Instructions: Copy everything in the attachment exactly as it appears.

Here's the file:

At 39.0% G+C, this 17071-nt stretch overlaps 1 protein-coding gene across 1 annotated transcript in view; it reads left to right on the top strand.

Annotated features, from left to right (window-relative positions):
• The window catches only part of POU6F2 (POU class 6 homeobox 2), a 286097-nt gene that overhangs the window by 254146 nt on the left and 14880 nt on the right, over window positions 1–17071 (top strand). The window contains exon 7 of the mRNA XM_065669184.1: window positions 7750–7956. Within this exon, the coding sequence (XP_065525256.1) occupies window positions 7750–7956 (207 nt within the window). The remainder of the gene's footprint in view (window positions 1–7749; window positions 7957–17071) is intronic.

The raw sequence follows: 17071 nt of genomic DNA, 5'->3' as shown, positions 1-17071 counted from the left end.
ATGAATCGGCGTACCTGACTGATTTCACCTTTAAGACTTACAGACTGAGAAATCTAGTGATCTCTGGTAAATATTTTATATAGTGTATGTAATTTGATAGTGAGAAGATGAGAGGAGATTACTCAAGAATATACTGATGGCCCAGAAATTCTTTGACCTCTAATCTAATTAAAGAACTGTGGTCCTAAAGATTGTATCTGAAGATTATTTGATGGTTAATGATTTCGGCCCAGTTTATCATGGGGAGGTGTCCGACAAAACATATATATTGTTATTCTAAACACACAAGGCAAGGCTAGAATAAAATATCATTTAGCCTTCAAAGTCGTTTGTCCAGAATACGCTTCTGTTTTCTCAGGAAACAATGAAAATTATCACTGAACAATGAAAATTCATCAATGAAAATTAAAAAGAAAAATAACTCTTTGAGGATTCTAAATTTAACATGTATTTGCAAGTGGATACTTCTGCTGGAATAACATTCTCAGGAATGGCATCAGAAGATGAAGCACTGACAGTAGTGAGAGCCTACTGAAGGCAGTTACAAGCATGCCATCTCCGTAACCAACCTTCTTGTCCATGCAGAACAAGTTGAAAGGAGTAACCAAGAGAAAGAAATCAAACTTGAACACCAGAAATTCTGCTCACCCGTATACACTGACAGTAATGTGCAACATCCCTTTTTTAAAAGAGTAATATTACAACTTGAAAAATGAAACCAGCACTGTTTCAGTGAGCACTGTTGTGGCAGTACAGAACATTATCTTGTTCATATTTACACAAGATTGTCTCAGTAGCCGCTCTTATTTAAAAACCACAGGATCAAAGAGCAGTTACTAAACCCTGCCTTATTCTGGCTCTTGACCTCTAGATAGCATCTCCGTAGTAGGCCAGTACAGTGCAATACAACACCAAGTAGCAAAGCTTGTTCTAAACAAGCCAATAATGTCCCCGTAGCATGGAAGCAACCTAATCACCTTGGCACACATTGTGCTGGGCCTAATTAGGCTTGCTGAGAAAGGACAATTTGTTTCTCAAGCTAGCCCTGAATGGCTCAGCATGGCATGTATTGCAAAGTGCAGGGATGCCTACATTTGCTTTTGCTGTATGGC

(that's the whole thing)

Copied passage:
At 39.0% G+C, this 17071-nt stretch overlaps 1 protein-coding gene across 1 annotated transcript in view; it reads left to right on the top strand.

Annotated features, from left to right (window-relative positions):
• The window catches only part of POU6F2 (POU class 6 homeobox 2), a 286097-nt gene that overhangs the window by 254146 nt on the left and 14880 nt on the right, over window positions 1–17071 (top strand). The window contains exon 7 of the mRNA XM_065669184.1: window positions 7750–7956. Within this exon, the coding sequence (XP_065525256.1) occupies window positions 7750–7956 (207 nt within the window). The remainder of the gene's footprint in view (window positions 1–7749; window positions 7957–17071) is intronic.

The raw sequence follows: 17071 nt of genomic DNA, 5'->3' as shown, positions 1-17071 counted from the left end.
ATGAATCGGCGTACCTGACTGATTTCACCTTTAAGACTTACAGACTGAGAAATCTAGTGATCTCTGGTAAATATTTTATATAGTGTATGTAATTTGATAGTGAGAAGATGAGAGGAGATTACTCAAGAATATACTGATGGCCCAGAAATTCTTTGACCTCTAATCTAATTAAAGAACTGTGGTCCTAAAGATTGTATCTGAAGATTATTTGATGGTTAATGATTTCGGCCCAGTTTATCATGGGGAGGTGTCCGACAAAACATATATATTGTTATTCTAAACACACAAGGCAAGGCTAGAATAAAATATCATTTAGCCTTCAAAGTCGTTTGTCCAGAATACGCTTCTGTTTTCTCAGGAAACAATGAAAATTATCACTGAACAATGAAAATTCATCAATGAAAATTAAAAAGAAAAATAACTCTTTGAGGATTCTAAATTTAACATGTATTTGCAAGTGGATACTTCTGCTGGAATAACATTCTCAGGAATGGCATCAGAAGATGAAGCACTGACAGTAGTGAGAGCCTACTGAAGGCAGTTACAAGCATGCCATCTCCGTAACCAACCTTCTTGTCCATGCAGAACAAGTTGAAAGGAGTAACCAAGAGAAAGAAATCAAACTTGAACACCAGAAATTCTGCTCACCCGTATACACTGACAGTAATGTGCAACATCCCTTTTTTAAAAGAGTAATATTACAACTTGAAAAATGAAACCAGCACTGTTTCAGTGAGCACTGTTGTGGCAGTACAGAACATTATCTTGTTCATATTTACACAAGATTGTCTCAGTAGCCGCTCTTATTTAAAAACCACAGGATCAAAGAGCAGTTACTAAACCCTGCCTTATTCTGGCTCTTGACCTCTAGATAGCATCTCCGTAGTAGGCCAGTACAGTGCAATACAACACCAAGTAGCAAAGCTTGTTCTAAACAAGCCAATAATGTCCCCGTAGCATGGAAGCAACCTAATCACCTTGGCACACATTGTGCTGGGCCTAATTAGGCTTGCTGAGAAAGGACAATTTGTTTCTCAAGCTAGCCCTGAATGGCTCAGCATGGCATGTATTGCAAAGTGCAGGGATGCCTACATTTGCTTTTGCTGTATGGC